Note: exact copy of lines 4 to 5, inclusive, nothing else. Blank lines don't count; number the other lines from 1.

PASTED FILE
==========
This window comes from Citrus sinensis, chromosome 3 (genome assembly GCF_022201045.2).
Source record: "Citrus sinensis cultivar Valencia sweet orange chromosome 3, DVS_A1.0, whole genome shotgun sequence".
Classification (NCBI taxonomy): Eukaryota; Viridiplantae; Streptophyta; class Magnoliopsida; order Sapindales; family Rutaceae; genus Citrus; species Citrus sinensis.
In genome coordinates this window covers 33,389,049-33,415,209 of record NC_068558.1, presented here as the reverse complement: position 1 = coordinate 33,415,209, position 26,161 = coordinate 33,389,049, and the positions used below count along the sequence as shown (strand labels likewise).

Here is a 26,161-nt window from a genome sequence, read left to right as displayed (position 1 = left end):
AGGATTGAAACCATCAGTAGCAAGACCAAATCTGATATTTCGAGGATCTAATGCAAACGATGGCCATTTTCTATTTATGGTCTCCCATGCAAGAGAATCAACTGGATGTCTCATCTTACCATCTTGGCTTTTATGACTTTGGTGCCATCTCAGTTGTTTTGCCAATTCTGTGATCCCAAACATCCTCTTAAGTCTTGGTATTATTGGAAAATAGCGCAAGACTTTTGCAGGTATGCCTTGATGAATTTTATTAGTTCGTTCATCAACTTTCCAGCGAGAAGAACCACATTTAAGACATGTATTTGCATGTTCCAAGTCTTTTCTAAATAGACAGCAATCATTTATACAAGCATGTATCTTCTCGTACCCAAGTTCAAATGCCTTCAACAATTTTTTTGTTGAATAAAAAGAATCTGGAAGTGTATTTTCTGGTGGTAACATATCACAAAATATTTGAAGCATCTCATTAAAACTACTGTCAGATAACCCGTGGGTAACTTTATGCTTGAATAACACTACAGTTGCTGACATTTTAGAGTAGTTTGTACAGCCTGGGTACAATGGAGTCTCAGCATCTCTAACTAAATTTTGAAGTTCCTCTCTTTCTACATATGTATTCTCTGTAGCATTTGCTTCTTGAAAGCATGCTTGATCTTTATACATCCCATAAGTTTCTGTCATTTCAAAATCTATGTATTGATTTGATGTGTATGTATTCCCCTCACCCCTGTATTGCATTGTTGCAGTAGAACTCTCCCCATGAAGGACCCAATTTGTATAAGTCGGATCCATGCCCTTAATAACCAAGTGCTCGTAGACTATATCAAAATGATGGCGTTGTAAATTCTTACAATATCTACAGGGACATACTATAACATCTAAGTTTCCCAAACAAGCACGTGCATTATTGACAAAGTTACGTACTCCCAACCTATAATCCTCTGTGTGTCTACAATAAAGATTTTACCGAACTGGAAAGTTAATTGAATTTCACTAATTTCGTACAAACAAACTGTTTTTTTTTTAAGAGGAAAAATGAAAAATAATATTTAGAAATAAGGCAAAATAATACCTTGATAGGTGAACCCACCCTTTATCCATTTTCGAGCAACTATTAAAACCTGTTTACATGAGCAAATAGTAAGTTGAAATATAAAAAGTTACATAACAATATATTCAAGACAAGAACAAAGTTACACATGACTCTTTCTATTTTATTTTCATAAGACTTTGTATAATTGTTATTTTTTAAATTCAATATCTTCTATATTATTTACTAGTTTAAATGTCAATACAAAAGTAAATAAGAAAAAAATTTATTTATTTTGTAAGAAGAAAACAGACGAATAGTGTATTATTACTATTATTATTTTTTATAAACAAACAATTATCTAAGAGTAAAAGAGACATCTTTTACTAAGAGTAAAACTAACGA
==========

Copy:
In genome coordinates this window covers 33,389,049-33,415,209 of record NC_068558.1, presented here as the reverse complement: position 1 = coordinate 33,415,209, position 26,161 = coordinate 33,389,049, and the positions used below count along the sequence as shown (strand labels likewise).

Here is a 26,161-nt window from a genome sequence, read left to right as displayed (position 1 = left end):